We love our kids like we’ll have them forever, though we know that we won’t. We cherish the moments we can: resist the pull of technology and to-do lists, get down on the floor and play with them, hold them as they fall asleep.
Maybe this is also what I’ll teach my son about loving the planet. We’ll go to the ocean and stand before it, astonished. We’ll hold the precious things of the Earth gently, while we still have them—not to prevent them from breaking, but because we know that, eventually, they will.
And the second thing from Oliver: “I tell you this / to break your heart / by which I mean only / that it break open and never close again / to the rest of the world.”
Here, Oliver acknowledges that the abundance of suffering in the world can lead many of us to narrow the scope of our care to just a few people. For some, the nucleus of this care is their families. The wind outside may howl, we think, but if we can build our little house and lock the doors tightly and huddle closely together, we’ll be okay.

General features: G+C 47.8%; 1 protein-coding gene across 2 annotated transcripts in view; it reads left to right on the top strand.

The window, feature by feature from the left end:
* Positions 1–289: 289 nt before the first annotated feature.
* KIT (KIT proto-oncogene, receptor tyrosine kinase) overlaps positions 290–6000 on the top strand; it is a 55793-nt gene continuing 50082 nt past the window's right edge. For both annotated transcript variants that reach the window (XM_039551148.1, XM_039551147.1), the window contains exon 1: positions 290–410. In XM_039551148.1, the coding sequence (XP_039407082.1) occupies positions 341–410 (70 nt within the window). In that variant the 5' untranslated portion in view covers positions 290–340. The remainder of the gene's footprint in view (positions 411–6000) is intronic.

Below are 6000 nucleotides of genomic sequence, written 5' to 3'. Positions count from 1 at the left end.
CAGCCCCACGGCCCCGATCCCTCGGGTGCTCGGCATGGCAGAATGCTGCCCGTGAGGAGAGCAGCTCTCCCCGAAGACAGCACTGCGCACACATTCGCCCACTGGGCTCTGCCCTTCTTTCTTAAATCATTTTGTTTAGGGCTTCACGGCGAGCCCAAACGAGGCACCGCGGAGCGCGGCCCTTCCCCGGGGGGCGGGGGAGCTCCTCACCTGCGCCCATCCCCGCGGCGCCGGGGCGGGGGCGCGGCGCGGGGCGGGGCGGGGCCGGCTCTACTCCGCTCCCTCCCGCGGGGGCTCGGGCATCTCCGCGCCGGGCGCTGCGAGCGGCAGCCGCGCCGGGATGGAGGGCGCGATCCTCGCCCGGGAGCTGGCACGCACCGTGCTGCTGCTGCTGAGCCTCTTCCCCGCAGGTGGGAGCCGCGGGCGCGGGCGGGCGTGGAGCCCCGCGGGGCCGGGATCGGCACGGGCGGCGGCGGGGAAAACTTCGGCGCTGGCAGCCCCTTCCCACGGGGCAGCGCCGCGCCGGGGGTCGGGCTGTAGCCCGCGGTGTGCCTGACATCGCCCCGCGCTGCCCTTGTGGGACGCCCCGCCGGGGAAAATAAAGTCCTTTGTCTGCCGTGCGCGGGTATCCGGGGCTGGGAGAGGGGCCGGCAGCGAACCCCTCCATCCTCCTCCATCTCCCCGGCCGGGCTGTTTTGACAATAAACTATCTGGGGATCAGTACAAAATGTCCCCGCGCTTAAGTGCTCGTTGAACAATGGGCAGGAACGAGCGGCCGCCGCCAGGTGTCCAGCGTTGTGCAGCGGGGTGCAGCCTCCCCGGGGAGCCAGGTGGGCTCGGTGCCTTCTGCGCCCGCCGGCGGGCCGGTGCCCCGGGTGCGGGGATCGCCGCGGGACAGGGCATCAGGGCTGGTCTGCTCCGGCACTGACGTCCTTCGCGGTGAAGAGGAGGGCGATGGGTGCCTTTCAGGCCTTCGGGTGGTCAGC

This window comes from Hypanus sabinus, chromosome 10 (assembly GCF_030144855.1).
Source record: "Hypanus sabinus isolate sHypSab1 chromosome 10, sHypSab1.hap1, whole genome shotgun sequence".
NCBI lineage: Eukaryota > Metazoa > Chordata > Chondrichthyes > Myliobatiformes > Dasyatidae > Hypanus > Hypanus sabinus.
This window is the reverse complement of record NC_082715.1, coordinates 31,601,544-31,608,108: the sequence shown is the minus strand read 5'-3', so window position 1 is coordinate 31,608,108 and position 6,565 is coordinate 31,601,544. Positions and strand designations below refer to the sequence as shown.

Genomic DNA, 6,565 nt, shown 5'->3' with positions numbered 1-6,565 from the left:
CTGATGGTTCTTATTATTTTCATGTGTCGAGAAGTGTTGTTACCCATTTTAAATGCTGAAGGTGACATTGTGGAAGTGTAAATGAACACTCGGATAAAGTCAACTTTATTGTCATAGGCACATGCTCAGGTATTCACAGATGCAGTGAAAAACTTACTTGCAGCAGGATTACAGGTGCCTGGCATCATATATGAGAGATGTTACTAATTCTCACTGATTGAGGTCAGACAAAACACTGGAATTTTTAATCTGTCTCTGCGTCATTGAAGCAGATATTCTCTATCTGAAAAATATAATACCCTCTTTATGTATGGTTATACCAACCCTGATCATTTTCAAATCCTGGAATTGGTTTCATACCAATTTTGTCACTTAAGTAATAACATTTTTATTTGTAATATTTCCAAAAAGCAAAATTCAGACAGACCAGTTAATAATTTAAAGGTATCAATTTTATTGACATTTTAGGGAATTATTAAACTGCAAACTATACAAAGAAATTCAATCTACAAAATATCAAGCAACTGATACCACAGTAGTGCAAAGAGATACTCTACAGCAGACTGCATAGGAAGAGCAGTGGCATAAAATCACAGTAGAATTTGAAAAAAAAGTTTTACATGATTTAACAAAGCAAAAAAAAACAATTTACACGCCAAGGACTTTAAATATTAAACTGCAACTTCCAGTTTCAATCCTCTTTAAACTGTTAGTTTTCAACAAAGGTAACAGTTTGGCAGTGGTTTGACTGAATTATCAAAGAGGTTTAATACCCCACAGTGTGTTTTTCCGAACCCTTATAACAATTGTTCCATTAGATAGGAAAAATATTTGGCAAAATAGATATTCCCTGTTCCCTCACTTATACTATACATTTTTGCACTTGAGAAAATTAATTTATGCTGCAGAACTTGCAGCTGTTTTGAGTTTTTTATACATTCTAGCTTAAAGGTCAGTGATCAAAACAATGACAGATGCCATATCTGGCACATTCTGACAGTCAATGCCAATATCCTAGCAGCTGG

Central to this line of thinking is the fallacy of control: that our actions—including stockpiling resources for only our loved ones—can shield us from harm. Climate change is one thing that upends this belief. While those without money and power will suffer more than those who have them, the truth is that nobody is really safe.
Indeed, this is the terror of climate change. But it may also be its promise, ushering people like me into the sense of existential vulnerability that many have known for a long time. This vulnerability demands that we expand our circle of empathy—reevaluate who merits our love and, in turn, our care. It means acknowledging that, in some ways, people dying of air pollution in a seemingly faraway land aren’t so different from the man who lived next to the highway, or from my son who has trouble breathing when there are wildfires.
With this more expansive vision of care comes more responsibility—not just to love the world, but also to protect it, because what you do for your neighbor is also what you do for yourself.
So my family will follow Oliver’s advice: We’ll witness the beauty of what we have while it’s ours, and act to protect and repair where it’s possible to do so. We’ll also choose to look at loss head-on, because telling the truth, even when it’s scary, is part of loving, too.